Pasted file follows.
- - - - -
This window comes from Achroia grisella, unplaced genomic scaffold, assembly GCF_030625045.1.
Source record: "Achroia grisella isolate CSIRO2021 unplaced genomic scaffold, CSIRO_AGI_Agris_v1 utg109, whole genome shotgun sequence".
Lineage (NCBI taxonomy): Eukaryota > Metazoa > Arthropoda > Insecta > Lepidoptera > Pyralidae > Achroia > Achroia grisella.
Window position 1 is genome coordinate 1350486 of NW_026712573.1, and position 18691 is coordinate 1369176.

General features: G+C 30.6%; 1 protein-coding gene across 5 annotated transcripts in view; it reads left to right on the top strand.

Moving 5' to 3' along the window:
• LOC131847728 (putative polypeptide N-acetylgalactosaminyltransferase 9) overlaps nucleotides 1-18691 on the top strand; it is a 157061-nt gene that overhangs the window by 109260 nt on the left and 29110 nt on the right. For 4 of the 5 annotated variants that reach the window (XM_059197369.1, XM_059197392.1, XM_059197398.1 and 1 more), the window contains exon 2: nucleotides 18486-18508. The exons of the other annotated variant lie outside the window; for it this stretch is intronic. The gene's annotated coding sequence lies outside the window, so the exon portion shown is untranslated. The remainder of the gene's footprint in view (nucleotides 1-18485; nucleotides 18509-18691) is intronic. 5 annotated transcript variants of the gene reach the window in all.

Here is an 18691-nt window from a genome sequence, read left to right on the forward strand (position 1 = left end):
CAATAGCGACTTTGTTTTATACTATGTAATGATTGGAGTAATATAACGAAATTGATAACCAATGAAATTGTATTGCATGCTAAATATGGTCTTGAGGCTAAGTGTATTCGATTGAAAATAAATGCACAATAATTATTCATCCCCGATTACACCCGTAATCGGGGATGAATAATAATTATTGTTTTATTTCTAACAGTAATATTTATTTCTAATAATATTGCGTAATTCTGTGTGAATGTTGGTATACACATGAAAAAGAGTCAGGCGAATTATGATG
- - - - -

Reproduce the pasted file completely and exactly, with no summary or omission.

This window comes from Achroia grisella, unplaced genomic scaffold, assembly GCF_030625045.1.
Source record: "Achroia grisella isolate CSIRO2021 unplaced genomic scaffold, CSIRO_AGI_Agris_v1 utg109, whole genome shotgun sequence".
Lineage (NCBI taxonomy): Eukaryota > Metazoa > Arthropoda > Insecta > Lepidoptera > Pyralidae > Achroia > Achroia grisella.
Window position 1 is genome coordinate 1350486 of NW_026712573.1, and position 18691 is coordinate 1369176.

General features: G+C 30.6%; 1 protein-coding gene across 5 annotated transcripts in view; it reads left to right on the top strand.

Moving 5' to 3' along the window:
• LOC131847728 (putative polypeptide N-acetylgalactosaminyltransferase 9) overlaps nucleotides 1-18691 on the top strand; it is a 157061-nt gene that overhangs the window by 109260 nt on the left and 29110 nt on the right. For 4 of the 5 annotated variants that reach the window (XM_059197369.1, XM_059197392.1, XM_059197398.1 and 1 more), the window contains exon 2: nucleotides 18486-18508. The exons of the other annotated variant lie outside the window; for it this stretch is intronic. The gene's annotated coding sequence lies outside the window, so the exon portion shown is untranslated. The remainder of the gene's footprint in view (nucleotides 1-18485; nucleotides 18509-18691) is intronic. 5 annotated transcript variants of the gene reach the window in all.

Here is an 18691-nt window from a genome sequence, read left to right on the forward strand (position 1 = left end):
CAATAGCGACTTTGTTTTATACTATGTAATGATTGGAGTAATATAACGAAATTGATAACCAATGAAATTGTATTGCATGCTAAATATGGTCTTGAGGCTAAGTGTATTCGATTGAAAATAAATGCACAATAATTATTCATCCCCGATTACACCCGTAATCGGGGATGAATAATAATTATTGTTTTATTTCTAACAGTAATATTTATTTCTAATAATATTGCGTAATTCTGTGTGAATGTTGGTATACACATGAAAAAGAGTCAGGCGAATTATGATG